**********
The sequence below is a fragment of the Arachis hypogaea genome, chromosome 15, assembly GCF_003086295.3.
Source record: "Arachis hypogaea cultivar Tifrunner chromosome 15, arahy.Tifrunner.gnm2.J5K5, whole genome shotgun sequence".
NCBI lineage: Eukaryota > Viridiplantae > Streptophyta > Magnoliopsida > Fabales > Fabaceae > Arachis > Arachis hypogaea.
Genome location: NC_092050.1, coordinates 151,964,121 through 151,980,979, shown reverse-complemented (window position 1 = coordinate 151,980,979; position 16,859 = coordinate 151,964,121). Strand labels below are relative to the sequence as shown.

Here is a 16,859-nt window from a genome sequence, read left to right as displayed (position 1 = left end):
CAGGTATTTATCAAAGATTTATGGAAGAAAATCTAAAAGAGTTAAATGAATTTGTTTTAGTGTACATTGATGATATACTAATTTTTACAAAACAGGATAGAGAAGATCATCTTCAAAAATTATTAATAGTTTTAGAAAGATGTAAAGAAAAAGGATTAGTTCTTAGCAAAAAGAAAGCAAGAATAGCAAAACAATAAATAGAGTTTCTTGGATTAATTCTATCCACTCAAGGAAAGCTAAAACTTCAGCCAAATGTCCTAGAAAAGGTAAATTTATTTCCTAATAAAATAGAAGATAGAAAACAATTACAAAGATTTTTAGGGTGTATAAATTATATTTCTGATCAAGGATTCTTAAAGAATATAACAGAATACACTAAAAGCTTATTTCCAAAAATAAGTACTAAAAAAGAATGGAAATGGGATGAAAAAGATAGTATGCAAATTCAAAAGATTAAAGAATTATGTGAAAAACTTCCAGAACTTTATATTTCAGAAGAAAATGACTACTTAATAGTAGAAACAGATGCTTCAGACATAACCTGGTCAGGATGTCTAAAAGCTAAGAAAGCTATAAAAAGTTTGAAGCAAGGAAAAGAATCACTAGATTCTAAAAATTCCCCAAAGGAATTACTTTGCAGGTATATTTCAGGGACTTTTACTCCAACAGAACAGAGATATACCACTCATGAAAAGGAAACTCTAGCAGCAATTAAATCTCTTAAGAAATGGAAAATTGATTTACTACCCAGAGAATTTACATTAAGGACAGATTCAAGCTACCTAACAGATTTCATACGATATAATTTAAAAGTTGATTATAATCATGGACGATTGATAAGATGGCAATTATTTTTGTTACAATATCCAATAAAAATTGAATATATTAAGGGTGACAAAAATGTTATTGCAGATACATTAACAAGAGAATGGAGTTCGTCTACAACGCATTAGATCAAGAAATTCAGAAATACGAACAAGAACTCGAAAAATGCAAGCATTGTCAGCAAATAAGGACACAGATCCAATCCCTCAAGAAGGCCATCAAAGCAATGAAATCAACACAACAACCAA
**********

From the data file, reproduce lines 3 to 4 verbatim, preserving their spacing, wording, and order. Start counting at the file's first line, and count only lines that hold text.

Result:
NCBI lineage: Eukaryota > Viridiplantae > Streptophyta > Magnoliopsida > Fabales > Fabaceae > Arachis > Arachis hypogaea.
Genome location: NC_092050.1, coordinates 151,964,121 through 151,980,979, shown reverse-complemented (window position 1 = coordinate 151,980,979; position 16,859 = coordinate 151,964,121). Strand labels below are relative to the sequence as shown.